fifty-two weeks, I think about one idea. One idea that is never discussed in
American society. And the idea we need to pursue right now is: wouldn�t we get
more respect and cooperation from the rest of the world if we gave the world
food, not bombs, medicines, water purification technology, and grains? Wouldn�t
we? --Rich Zubaty, �The Rude Guy,� a homeless person living in his truck in
I am here to tell you, dear hearts, this is one ole boy who
does not intend to see the next fresh hell served up. Indeed I ain�t! Why in
the hell not turn off the television, park the car and just walk away? Why
would anyone care to remain part of such a sorry-assed system, a government of
war criminals ruling over a fearful nation of fattened livestock that probably
will not change until the economy collapses, and then only after trying to kill
half the planet in a desperate effort to preserve the Olive Garden lifestyle
and 116 cable channels?
What kind of citizenry consistently sneers at a candidate
like Kucinich who openly declares for world peace to the most militarized
nation on earth? (Hell, it�s no crime to be three feet tall.) Or stands up
against corporate ownership of our government like Nader does (It is no crime
to be smart like Nader either, just don�t be so damned smart you bore everyone
to death, like Al Gore.) Simple action is available. Non-action really. If a
quarter of Americans did not pay their bills for one month the hologram would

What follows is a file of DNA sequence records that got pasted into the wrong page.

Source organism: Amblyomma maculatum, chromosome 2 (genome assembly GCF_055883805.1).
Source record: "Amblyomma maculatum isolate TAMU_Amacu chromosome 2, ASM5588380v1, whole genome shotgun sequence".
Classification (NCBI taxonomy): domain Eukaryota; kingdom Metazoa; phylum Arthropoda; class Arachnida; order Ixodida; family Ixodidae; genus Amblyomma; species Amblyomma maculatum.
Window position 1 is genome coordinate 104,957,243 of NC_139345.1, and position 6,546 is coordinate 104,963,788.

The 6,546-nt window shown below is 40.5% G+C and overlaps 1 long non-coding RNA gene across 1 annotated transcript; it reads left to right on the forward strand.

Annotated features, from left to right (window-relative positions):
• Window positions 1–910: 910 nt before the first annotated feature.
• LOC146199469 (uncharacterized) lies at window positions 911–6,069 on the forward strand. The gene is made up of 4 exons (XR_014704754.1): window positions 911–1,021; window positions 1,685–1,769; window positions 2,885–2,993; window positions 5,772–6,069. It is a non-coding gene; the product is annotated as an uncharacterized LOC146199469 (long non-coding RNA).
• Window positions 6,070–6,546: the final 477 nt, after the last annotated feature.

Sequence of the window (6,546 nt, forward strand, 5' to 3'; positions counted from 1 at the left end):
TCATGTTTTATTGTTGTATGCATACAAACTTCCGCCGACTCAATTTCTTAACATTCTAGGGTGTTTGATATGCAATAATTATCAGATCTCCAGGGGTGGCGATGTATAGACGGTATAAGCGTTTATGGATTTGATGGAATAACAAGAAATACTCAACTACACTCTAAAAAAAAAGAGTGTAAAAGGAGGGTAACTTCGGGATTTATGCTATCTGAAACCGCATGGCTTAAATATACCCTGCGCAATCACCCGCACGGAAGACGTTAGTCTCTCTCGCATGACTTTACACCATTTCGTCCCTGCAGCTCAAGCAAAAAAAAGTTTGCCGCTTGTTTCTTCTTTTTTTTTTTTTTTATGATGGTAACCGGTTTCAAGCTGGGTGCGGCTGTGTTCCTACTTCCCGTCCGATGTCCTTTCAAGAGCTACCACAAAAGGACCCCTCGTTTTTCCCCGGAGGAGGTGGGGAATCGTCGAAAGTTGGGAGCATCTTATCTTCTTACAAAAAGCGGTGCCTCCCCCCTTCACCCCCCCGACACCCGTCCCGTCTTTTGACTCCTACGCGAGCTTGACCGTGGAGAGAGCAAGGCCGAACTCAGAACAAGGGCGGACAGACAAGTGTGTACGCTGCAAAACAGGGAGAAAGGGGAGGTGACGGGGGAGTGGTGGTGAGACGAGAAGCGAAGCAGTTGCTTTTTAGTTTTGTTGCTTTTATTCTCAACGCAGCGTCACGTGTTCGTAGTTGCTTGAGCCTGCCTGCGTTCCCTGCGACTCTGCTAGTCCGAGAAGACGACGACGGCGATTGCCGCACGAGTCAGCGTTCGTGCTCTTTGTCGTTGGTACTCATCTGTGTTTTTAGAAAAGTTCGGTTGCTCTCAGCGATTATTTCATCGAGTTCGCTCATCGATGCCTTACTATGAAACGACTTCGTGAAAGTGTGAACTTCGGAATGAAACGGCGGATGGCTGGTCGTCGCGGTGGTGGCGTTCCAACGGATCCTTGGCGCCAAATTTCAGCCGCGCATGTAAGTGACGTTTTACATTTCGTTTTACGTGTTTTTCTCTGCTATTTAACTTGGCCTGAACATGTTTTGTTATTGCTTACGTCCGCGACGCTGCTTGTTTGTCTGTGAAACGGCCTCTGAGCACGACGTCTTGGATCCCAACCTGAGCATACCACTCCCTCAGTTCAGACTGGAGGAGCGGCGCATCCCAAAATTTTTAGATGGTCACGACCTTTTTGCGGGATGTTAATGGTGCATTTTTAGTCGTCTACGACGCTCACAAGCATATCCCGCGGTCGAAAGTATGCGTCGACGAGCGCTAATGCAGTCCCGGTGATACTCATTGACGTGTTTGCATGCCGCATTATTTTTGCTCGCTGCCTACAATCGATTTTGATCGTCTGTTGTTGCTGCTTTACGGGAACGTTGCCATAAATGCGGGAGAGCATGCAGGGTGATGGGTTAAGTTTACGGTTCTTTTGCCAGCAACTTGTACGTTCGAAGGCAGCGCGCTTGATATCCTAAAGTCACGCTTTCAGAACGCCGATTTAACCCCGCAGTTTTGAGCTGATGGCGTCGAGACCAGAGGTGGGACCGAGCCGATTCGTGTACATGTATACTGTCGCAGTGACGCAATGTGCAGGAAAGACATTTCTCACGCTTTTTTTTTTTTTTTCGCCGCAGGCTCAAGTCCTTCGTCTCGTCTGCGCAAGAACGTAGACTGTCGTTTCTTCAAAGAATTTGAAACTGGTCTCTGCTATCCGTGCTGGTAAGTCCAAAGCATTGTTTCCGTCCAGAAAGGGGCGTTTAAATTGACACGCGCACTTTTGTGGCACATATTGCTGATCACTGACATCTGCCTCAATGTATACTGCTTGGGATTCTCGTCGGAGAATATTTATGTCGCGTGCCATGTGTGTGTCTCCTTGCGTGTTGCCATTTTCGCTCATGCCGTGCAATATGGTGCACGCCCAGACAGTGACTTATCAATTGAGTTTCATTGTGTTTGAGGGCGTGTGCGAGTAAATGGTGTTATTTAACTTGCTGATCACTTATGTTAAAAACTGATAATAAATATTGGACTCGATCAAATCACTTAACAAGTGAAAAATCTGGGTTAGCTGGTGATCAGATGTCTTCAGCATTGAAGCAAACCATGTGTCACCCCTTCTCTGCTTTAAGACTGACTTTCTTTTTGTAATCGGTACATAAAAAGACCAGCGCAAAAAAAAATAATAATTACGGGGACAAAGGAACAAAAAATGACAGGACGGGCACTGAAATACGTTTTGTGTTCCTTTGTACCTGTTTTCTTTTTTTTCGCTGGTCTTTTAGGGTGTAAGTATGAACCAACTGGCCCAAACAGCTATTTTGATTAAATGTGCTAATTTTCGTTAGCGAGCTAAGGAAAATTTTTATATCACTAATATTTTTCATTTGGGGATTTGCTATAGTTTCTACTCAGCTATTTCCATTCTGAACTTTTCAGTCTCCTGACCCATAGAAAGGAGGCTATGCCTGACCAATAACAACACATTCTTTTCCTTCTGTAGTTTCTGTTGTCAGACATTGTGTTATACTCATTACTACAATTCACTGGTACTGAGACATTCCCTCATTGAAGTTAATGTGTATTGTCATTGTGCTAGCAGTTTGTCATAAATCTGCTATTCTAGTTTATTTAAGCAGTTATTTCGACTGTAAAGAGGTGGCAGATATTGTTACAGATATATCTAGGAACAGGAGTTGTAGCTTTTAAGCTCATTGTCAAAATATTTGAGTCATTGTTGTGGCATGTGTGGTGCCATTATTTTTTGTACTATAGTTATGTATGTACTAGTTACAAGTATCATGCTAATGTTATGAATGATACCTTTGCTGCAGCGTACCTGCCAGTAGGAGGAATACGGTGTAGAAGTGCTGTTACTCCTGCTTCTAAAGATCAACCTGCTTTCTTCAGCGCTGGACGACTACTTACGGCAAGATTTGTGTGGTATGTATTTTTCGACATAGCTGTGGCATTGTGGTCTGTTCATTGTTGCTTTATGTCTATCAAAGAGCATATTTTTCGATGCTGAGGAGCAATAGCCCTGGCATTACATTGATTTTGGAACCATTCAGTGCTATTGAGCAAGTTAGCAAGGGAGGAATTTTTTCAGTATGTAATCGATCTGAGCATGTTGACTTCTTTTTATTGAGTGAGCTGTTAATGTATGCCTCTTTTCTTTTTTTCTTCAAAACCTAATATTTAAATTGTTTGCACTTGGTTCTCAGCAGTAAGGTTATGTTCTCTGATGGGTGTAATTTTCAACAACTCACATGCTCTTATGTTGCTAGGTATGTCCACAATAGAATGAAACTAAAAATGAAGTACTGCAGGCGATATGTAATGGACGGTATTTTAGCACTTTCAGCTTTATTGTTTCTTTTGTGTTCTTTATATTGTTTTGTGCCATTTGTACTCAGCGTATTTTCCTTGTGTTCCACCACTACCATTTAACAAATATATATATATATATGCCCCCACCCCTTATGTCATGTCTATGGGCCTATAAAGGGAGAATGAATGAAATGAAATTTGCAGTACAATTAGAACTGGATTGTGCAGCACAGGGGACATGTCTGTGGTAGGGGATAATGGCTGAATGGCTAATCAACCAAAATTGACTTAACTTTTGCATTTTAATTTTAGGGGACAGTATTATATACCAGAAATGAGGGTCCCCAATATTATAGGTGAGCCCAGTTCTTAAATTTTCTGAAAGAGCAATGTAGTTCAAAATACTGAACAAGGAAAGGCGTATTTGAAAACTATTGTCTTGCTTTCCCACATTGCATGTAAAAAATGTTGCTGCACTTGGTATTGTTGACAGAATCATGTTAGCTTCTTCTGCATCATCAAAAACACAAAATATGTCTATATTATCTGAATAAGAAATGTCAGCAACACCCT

come crashing down. The government would either come crawling on its knees, or
expose itself for the police state it really is.
For me, salvation is at hand, as the preachers say. After
more three years of ups and downs and setbacks, I am finally off to Central
America to eat rice and beans, and to do a little more good in the world than
just process and deposit toner cartridges, beer bottles and triple AAA remote
control batteries into the landfill. And do a little writing by the sea to
boot. Perhaps I�ll be lucky enough to eventually die there and be washed out
into that great god-created soup from which life sprang. I ain't gonna kill
myself to do it, but it is the preferred scenario at this late age. I do not
expect it to change.
However, this being America, any move on the board is at a
cost. We must pay. The system makes sure of that. So I risk losing family and
social position (ha!) and an economic stake in present American society. (Which
is fine by me, but please, oh lord, don�t let the Republicans steal the Social
Security kitty too -- I can make do on half the SS I paid for and smoke
ditchweed pot, but good gin is a price stable commodity.) I�ve already thrown
away health insurance by quitting my magazine editorial job, and am happily
left to figure out how to conduct the rest of my breathing hours, no small
issue for a COPD victim such as myself. So hell, why not go to Belize? Or
Madagascar for that matter? Or sleep forever on the beach in Mexico. Sure, sun
and sand are the easy paint-by-numbers notion of paradise for Americans, but it
depends upon where said sand is located. Cancun and Aruba ain�t everybody�s
idea of heaven. Personally, I can live with a few lizards in my kitchen and the
occasional hurricane if the people around me are decent. In truth, I�ll be
thrilled pissless if this little adventure in aging lets me spend half the year
out of the country. Any escape from the hologram is an empowering thing, if you
can possibly find a hole in its shroud.
None of this requires much money by American standards -- at
least not until the dollar, in its present descent, starts hovering somewhere
next door to the Bangladeshi taka. Which appears to be sometime next week. But
when I stop to consider that it was money and the things it will buy that got
our asses in this jam to start with, well, it seems like a good idea not to
have too much of it around. So why not live on about $4,000 to $5,000 a year? I